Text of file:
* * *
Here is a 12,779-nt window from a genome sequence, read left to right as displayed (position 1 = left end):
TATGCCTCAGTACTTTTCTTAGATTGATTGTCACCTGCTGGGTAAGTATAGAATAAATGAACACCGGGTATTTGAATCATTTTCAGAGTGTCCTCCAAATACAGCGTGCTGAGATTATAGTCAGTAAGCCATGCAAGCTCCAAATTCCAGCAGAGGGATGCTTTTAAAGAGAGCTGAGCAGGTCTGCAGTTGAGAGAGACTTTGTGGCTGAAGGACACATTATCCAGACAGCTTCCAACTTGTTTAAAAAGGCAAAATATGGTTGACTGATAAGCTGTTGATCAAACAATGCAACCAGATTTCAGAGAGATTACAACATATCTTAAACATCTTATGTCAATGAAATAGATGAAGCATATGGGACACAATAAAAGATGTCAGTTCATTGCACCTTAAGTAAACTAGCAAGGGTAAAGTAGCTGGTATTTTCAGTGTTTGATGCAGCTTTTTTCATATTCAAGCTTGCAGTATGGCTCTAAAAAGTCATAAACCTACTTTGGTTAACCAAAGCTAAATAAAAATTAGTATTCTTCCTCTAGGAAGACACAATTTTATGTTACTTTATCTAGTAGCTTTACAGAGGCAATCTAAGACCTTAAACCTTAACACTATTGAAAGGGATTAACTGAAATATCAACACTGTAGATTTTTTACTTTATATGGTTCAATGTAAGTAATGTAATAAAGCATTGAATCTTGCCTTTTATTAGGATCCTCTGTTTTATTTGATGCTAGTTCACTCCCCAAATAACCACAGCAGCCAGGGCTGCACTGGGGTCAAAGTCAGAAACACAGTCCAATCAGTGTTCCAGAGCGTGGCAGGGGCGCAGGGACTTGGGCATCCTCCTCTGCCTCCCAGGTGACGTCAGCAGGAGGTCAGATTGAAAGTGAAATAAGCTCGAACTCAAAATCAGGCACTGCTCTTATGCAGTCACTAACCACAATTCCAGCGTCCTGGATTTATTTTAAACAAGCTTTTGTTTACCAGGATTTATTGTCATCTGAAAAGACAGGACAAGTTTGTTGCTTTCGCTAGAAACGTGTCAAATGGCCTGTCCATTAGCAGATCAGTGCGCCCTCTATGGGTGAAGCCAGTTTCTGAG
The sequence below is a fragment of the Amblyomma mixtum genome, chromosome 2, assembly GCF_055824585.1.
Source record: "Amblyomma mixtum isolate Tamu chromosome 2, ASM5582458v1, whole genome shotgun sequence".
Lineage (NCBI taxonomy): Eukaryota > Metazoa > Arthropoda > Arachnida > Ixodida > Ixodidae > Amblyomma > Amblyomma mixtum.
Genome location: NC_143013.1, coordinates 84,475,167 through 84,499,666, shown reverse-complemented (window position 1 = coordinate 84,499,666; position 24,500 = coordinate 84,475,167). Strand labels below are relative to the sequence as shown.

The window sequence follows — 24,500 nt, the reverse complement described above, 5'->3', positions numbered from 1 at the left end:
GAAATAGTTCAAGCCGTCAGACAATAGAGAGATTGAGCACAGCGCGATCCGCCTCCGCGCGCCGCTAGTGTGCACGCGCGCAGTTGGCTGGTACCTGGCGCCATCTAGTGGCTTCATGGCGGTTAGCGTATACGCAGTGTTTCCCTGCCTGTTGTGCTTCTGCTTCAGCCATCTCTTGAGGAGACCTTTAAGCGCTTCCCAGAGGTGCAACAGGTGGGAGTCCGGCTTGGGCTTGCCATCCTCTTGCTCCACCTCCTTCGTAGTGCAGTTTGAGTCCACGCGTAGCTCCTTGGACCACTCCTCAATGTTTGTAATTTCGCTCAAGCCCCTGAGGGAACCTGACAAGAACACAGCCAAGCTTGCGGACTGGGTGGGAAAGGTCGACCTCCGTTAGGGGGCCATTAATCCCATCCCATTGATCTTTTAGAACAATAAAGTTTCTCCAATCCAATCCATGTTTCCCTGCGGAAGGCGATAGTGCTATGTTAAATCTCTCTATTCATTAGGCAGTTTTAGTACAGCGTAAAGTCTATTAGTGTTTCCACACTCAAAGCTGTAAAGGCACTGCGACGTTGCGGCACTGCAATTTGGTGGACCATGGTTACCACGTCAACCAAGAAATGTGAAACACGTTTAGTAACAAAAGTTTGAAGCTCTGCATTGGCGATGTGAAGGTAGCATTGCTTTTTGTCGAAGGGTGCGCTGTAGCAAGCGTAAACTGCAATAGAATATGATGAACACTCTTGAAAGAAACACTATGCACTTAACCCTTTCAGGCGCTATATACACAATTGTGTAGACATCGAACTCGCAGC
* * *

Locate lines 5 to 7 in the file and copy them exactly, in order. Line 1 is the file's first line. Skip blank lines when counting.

Lineage (NCBI taxonomy): Eukaryota > Metazoa > Arthropoda > Arachnida > Ixodida > Ixodidae > Amblyomma > Amblyomma mixtum.
Genome location: NC_143013.1, coordinates 84,475,167 through 84,499,666, shown reverse-complemented (window position 1 = coordinate 84,499,666; position 24,500 = coordinate 84,475,167). Strand labels below are relative to the sequence as shown.

The window sequence follows — 24,500 nt, the reverse complement described above, 5'->3', positions numbered from 1 at the left end: